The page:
Although I’m a fan of the “park” for connectivity reasons (although, as you pointed out it may be more a visual connection than a walkable/bikeable connection), I completely agree with you on the ROI side of the equation. I believe a few projects bordering Woodall delivered faster b/c of the promise of the park, but I absolutely 100% believe the development would have happened without the park due to the location of the land (Uptown to the North and Arts District to the South).This is precisely the point I was implying. In a recent tweet, I stated that authentic places are always demand driven. So what does this mean for parks? Are they cherries on top or catalysts for change? Chemical reactions don't start on their own.
I think an interesting case study would be Discovery Green in Downtown Houston. I’m not sure how familiar you are with the park or Downtown Houston, but numerous government entities had invested close to a $1 billion in the East side of downtown to spur investment. First it was Minute Maid Park at a cost of $250 million in 2000. Then it was the $150 million convention center expansion in 2002, the $200 million Toyota Center and the $285 million convention center hotel in ’03. For all of that investment the city received a private sector investment in new or redeveloped properties of I’m guessing well under $100 million. The only development that occurred in the immediate vicinity of the new projects was a smallish boutique hotel across from the ballpark and the requisite sports bars surrounding the ballpark (although nothing that would sustain a healthy nightlife).
Since the 12 acre, $125 million Park was announced and after its subsequent opening in 2008, there has been numerous private sector developments built on the perimeter of the park. Two new office buildings, Houston’s first new ground up residential tower in decades (with a grocery store), and a hotel are all under construction or have been completed. Combined there is over $1 billion+ in new private sector development that can be directly attributed to a well programmed urban park. That is almost a direct inverse of the ROI generated by the public sector investments earlier in the past decade. And all this is happening in Houston, not exactly known as Portland when it comes to livability and outdoor activities.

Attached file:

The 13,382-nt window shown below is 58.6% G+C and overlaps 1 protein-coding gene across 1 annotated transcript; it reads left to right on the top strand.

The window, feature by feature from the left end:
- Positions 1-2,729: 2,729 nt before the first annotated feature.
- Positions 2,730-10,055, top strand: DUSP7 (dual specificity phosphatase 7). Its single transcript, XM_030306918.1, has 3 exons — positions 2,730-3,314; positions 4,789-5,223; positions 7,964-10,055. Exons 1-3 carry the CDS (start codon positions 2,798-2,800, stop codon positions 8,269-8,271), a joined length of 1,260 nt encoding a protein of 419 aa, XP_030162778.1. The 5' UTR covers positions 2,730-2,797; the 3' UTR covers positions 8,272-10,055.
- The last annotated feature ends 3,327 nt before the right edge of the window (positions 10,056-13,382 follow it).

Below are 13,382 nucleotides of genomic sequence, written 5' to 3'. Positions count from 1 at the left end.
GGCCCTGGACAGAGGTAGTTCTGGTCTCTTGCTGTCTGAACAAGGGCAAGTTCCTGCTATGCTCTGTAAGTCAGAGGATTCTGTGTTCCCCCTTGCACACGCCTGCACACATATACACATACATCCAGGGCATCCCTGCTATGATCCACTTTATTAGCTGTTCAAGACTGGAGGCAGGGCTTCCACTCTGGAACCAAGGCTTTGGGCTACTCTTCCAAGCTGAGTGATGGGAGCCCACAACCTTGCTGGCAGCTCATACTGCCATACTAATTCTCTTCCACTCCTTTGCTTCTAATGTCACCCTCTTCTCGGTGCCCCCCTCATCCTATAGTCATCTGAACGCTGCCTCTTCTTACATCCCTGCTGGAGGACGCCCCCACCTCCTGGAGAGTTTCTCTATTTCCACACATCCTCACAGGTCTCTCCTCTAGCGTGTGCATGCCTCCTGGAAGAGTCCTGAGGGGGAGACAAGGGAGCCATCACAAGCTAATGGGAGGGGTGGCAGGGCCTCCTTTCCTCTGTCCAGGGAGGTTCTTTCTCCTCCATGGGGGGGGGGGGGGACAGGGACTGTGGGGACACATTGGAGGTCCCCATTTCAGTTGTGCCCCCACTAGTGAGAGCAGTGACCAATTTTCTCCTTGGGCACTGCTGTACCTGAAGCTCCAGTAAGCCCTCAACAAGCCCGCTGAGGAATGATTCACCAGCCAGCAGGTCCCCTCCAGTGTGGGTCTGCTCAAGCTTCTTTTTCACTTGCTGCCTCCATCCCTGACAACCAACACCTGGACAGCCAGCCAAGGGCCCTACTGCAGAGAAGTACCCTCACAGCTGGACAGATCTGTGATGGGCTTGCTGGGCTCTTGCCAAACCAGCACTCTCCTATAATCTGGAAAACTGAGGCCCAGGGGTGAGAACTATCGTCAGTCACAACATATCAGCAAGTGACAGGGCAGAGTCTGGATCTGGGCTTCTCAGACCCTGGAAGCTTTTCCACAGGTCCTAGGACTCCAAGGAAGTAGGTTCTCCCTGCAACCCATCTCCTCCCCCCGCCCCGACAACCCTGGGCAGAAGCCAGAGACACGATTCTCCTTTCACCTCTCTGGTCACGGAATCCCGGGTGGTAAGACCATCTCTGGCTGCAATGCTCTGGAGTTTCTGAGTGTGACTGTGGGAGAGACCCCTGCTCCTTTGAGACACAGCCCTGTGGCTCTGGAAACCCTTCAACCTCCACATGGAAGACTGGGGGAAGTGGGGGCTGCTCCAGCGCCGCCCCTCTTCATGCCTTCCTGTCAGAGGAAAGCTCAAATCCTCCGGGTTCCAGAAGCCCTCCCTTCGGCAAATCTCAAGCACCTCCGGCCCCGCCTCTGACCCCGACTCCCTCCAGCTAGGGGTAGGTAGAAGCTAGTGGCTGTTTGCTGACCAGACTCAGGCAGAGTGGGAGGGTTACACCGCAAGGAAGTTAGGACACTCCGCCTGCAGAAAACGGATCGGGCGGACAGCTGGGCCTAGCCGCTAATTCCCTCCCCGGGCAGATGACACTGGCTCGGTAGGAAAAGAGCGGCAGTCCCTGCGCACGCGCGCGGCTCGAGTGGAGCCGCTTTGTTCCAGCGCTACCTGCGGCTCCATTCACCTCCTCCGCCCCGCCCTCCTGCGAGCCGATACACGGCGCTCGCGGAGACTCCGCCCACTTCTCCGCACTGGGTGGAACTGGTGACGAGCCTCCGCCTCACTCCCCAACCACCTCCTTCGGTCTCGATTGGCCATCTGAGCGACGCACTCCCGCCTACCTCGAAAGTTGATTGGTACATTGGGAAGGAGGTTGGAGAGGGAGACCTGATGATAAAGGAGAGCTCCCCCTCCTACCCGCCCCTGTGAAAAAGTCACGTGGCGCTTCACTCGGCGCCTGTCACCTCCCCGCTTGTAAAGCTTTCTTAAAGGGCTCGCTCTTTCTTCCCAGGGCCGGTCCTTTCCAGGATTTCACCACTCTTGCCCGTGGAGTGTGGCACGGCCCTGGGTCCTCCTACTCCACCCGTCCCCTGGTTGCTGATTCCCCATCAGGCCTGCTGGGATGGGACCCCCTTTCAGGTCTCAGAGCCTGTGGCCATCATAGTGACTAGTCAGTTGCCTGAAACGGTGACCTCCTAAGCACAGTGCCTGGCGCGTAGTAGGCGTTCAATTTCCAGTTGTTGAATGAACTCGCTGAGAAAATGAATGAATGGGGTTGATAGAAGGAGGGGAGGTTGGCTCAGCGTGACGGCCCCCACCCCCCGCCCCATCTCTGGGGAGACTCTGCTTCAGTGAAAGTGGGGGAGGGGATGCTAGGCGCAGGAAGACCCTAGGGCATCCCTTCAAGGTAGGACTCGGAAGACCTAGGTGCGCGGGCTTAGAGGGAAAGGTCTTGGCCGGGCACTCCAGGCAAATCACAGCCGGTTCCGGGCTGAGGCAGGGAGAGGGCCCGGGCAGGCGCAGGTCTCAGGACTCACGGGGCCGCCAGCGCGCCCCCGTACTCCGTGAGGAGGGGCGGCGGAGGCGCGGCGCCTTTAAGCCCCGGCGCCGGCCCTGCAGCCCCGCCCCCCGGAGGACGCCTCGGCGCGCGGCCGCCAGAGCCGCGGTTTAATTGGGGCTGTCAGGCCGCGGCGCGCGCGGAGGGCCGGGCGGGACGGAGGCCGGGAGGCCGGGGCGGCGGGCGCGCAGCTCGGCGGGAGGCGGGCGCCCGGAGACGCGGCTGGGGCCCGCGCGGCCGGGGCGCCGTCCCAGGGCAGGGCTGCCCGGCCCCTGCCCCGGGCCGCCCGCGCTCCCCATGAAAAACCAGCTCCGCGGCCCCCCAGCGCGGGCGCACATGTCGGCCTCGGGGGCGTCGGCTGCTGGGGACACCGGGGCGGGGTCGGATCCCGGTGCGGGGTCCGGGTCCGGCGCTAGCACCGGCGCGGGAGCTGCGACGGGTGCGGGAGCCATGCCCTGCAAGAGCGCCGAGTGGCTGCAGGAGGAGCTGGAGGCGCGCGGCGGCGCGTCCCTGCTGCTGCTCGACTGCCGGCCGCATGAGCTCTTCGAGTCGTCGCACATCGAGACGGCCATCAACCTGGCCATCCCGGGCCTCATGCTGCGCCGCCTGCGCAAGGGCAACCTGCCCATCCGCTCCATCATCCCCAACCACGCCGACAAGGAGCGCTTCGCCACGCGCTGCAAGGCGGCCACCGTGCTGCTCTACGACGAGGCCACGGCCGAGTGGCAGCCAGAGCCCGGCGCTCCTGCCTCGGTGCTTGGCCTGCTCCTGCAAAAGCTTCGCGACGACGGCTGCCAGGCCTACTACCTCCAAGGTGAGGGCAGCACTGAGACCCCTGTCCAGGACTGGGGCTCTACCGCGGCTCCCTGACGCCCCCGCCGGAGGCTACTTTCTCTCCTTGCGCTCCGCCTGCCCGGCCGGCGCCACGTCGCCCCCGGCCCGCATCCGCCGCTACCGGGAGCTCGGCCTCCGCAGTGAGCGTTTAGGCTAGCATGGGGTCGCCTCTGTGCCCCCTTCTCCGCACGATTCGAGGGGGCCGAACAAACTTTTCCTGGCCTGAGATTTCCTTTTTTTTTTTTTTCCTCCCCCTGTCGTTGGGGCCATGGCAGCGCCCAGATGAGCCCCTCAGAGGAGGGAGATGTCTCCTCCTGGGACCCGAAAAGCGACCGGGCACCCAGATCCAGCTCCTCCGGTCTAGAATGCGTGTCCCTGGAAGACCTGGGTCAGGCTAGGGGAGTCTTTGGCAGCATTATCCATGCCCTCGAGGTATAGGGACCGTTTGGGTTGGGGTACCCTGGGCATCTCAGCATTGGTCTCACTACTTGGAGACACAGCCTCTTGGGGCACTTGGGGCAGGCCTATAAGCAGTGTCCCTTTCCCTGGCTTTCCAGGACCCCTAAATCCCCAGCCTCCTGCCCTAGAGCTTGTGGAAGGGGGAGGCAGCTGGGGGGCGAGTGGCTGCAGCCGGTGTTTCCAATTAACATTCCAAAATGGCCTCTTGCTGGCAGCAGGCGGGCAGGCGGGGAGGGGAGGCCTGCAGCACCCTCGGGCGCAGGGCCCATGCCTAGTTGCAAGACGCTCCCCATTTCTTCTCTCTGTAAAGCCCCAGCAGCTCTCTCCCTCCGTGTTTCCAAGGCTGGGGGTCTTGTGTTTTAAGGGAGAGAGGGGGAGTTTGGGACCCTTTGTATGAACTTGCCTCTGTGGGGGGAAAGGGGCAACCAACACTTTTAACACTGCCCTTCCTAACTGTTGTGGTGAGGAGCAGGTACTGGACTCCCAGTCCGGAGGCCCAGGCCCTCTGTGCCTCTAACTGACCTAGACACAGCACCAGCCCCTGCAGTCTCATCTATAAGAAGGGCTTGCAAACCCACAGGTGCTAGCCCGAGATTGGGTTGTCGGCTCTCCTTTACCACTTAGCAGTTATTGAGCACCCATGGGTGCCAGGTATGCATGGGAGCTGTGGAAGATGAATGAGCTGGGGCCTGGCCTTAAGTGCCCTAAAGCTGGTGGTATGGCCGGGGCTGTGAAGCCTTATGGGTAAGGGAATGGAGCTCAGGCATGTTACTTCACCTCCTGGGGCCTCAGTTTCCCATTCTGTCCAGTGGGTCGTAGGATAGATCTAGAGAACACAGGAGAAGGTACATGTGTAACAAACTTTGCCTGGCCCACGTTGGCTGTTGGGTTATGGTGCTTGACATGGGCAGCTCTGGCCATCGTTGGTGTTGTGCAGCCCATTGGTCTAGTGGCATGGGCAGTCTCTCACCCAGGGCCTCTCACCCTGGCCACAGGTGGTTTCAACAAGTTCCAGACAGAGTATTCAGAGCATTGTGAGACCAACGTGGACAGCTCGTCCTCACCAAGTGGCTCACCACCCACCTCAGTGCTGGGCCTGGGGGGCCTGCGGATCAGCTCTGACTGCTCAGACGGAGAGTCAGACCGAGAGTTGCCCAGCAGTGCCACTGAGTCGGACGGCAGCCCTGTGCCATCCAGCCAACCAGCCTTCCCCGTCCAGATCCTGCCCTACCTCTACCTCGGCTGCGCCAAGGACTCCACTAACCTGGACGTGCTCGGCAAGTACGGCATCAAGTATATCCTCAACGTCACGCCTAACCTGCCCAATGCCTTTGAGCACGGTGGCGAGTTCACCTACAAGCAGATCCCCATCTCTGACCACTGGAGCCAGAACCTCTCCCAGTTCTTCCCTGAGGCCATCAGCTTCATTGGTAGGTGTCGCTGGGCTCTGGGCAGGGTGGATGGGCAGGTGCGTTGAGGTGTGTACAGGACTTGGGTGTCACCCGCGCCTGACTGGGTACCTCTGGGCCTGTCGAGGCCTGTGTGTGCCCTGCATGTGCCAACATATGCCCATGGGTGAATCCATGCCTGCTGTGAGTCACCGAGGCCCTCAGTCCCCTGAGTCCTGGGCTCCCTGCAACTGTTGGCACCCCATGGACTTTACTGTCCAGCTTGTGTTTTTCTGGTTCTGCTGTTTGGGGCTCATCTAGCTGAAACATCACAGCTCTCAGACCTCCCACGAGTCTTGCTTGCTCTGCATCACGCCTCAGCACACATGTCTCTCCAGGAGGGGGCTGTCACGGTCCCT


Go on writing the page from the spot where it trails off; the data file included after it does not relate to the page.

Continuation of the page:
I feel a well-funded public/private investment in a park similar to Houston’s Discovery Green in a depressed area of Downtown Dallas would do wonders for livability and investment in the downtown core. My vote would be for an area east of the convention center and south of city hall. If they eventually cap 30, that opens up the Cedars which in my opinion is the greatest chance we have for a close-in mixed income residential neighborhood in Dallas.
Following the logic of demand-driven places, parks can be both. If a City decides that it wishes or needs a certain portion of town to revitalize, become safe, attract investment, then a new park can enhance the livability that is lacking, the reason for disinvestment. However, a park alone is rarely enough. It has to be one part of the plan including changes to the transportation network, typically to improve the "green infrastructure" or walkable/bikable access to the park, and possibly even financial incentives to reverse momentum in an area.
On the other hand, a park can be the finishing touch on a neighborhood, the cherry on top so to speak. This is also demand driven. If enough people agglomerate around one magnet that the distance, scale, or density of the new development creates the demand for an additional park or amenity closer to the recent development. This will create a new sub-center (or altogether new center of gravity) for the neighborhood. Does it become an entirely new neighborhood or a hierarchical place within the existing one is a place specific question.
So is Woodall Rogers a catalyst for change or a cherry on top? The answer is that it is (ought to be) a little bit of both. The new density requires some reasonable greenspace because the transportation network is unwalkable. AND, because the transportation network in the area is so bad, that the park can be the catalyst for transforming it into one that is more walkable, livable.